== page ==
Christopher George Latore Wallace, a.k.a. Biggie Smalls a.k.a. the Notorious BIG, was one of the first to convince me of the value of intelligence gathering in his Information Access Superiority anthem, Warning. Did you think this song was just about shooting haters after your paper? Let's take a closer look at Biggie's narrative.
It starts with him recieving a page at 5:46 in the morning (crack of dawnin') from Pop from the barbershop, who seems to be Biggie's human intelligence specialist. He states that "he was in the gamblin spot and heard the intricate plot/ some people wanna stick you like fly paper neighbour."
The scheme begins to unfold. Pop heard from "them kidz from the hill up in Brownsville /that you rolled dice wit/ smoked the blunts and got nice wit," which I assume is the street version of drinking tea with village elders in the Afghan mountains. They "school" Pop on some former acquaintances of Biggie who, through their own intelligence networks, discovered that he was "blowin' up like nitro" and now want to "stick [Biggie] for his papers."
Thanks to the warning, the tables are turned. "There's gonna be alot of slow singin'/ and flower bringin'/ if [his] burglar alarm starts ringin'." As Biggie Smalls reminds us, "Watcha think all the guns was for?" Not only does he have "rottweilers by the door" but he makes sure to "feed them gunpowder/ so they can devour the criminals." See, Biggie is a lot like out military- better armed and better trained than his criminal adversaries, but he needs reliable intelligence so that he "won't slip" and get "the calico with the black talons loaded in the clip." The song ends with the approach of the would-be burglars and what sounds like harsh street justice.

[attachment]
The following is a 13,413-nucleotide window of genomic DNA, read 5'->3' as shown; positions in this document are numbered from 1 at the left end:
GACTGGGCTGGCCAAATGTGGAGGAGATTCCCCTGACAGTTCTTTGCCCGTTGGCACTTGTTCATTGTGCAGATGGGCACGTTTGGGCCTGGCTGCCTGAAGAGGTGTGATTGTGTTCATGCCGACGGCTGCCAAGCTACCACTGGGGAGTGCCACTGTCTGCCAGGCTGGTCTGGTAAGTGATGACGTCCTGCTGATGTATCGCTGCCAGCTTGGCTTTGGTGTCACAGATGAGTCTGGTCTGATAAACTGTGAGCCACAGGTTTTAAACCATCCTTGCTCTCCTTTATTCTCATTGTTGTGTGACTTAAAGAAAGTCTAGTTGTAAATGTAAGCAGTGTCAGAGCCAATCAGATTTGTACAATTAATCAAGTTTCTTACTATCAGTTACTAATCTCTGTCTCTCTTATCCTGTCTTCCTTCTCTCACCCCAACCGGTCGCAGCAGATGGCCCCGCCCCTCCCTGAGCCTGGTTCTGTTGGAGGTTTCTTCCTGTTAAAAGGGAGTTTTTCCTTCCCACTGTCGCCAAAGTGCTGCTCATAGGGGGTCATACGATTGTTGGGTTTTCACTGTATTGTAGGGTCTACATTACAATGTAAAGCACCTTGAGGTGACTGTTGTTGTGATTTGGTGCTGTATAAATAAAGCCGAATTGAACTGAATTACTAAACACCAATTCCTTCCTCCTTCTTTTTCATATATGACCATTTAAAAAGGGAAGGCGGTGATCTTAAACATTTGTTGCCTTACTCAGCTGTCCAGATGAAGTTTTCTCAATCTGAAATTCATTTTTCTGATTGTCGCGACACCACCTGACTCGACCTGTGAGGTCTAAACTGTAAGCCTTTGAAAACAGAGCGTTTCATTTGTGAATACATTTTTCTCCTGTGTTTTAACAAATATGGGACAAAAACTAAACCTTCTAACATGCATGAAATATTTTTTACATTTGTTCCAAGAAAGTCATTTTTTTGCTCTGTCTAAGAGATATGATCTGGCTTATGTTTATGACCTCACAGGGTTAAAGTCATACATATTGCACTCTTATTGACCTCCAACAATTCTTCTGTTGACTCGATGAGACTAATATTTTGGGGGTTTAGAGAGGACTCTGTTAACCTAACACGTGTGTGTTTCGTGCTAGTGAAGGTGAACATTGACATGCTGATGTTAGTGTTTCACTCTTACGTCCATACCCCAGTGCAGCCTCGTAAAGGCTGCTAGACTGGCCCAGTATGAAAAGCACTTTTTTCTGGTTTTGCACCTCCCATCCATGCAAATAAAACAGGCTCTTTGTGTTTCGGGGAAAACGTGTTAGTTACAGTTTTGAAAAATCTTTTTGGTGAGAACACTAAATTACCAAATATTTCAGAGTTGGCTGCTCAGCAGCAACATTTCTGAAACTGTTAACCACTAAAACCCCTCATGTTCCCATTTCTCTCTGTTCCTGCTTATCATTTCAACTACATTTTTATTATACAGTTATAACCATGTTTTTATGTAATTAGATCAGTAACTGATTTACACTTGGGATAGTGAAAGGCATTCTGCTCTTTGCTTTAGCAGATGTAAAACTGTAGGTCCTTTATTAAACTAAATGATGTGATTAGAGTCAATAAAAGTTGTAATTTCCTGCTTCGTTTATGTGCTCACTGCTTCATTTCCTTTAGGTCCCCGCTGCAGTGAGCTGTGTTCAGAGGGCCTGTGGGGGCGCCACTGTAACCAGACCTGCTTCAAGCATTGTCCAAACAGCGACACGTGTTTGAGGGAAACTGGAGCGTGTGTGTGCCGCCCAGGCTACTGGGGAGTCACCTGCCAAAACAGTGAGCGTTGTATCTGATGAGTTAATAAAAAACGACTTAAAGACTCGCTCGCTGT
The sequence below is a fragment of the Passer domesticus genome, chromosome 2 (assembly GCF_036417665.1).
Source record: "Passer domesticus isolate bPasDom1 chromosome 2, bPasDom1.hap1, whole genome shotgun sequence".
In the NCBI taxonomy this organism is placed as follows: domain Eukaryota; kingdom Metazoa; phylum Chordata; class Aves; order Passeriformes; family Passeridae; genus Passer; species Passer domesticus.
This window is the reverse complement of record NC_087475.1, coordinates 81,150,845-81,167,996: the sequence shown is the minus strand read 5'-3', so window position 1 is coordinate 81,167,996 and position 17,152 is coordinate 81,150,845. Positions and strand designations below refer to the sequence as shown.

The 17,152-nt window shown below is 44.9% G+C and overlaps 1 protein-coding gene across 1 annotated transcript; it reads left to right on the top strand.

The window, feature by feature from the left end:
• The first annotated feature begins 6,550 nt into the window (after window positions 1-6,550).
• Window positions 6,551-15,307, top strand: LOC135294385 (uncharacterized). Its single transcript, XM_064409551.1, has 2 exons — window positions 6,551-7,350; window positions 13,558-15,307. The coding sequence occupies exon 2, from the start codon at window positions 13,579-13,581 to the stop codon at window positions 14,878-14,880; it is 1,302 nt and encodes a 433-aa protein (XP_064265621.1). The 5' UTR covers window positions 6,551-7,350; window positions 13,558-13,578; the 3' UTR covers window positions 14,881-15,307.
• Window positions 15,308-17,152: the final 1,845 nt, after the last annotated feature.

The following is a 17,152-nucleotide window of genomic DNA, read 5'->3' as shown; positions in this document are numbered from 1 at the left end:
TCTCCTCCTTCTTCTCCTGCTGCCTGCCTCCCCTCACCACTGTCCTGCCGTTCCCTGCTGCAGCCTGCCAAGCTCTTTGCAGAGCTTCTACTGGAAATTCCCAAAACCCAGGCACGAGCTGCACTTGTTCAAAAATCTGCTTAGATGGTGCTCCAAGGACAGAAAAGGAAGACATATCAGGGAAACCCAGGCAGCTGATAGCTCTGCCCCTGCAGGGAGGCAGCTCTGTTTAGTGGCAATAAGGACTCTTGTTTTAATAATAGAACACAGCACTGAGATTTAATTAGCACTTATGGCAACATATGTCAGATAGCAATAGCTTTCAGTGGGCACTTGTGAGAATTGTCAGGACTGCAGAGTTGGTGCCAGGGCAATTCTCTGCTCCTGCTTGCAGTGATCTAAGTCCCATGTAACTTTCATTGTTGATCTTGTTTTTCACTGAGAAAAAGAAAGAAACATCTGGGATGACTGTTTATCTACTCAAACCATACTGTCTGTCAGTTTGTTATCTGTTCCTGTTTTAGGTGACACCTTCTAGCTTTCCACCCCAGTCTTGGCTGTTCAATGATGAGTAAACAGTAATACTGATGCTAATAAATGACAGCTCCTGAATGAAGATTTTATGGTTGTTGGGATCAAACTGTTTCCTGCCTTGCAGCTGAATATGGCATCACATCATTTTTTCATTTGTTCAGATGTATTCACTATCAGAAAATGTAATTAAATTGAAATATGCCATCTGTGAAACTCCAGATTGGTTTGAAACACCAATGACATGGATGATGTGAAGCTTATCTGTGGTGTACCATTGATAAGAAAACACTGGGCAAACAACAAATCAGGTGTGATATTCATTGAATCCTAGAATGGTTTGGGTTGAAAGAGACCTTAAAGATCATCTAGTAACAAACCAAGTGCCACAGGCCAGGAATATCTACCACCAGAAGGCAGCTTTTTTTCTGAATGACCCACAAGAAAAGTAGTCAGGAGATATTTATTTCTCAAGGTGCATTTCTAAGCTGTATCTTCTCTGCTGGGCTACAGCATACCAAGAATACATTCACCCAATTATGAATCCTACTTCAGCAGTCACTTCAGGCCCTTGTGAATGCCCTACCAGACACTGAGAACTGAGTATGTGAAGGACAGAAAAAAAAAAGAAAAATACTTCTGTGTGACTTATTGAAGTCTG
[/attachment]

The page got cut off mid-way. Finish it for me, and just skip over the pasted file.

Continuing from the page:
Here's how I see this song. The Notorious BIG knows a thing or two about Human Network Operations. He has Pop brilliantly imbedded in a barber shop where he can overhear and report relevant conversations, but his network doesn't stop there. Pop, in turn, has informants at "the hill up in Brownsville" who then, presumably over a dice game, discover the plot to rob Big. If we could penetrate criminal and terrorist networks like that, we would already have found Osama. Now Biggie has acquired Information Access Superiority. He has environmental information access because he knows his crib better than anyone, knows about the curiously malnourished rottweilers, his impressive arsenal, etc. He also has access relative to his enemy as he now knows more about them than they do about him, and, most importantly, he has undiscovered information access. This means he has information that his adversaries do not know he possesses, and still expect their heist to be a surprise. They are unprepared for such stiff opposition and the artist keenly exploits this information asymmetry: "he had a gun he should've packed it." Well played, Mr. Smalls.
By Alex Olesker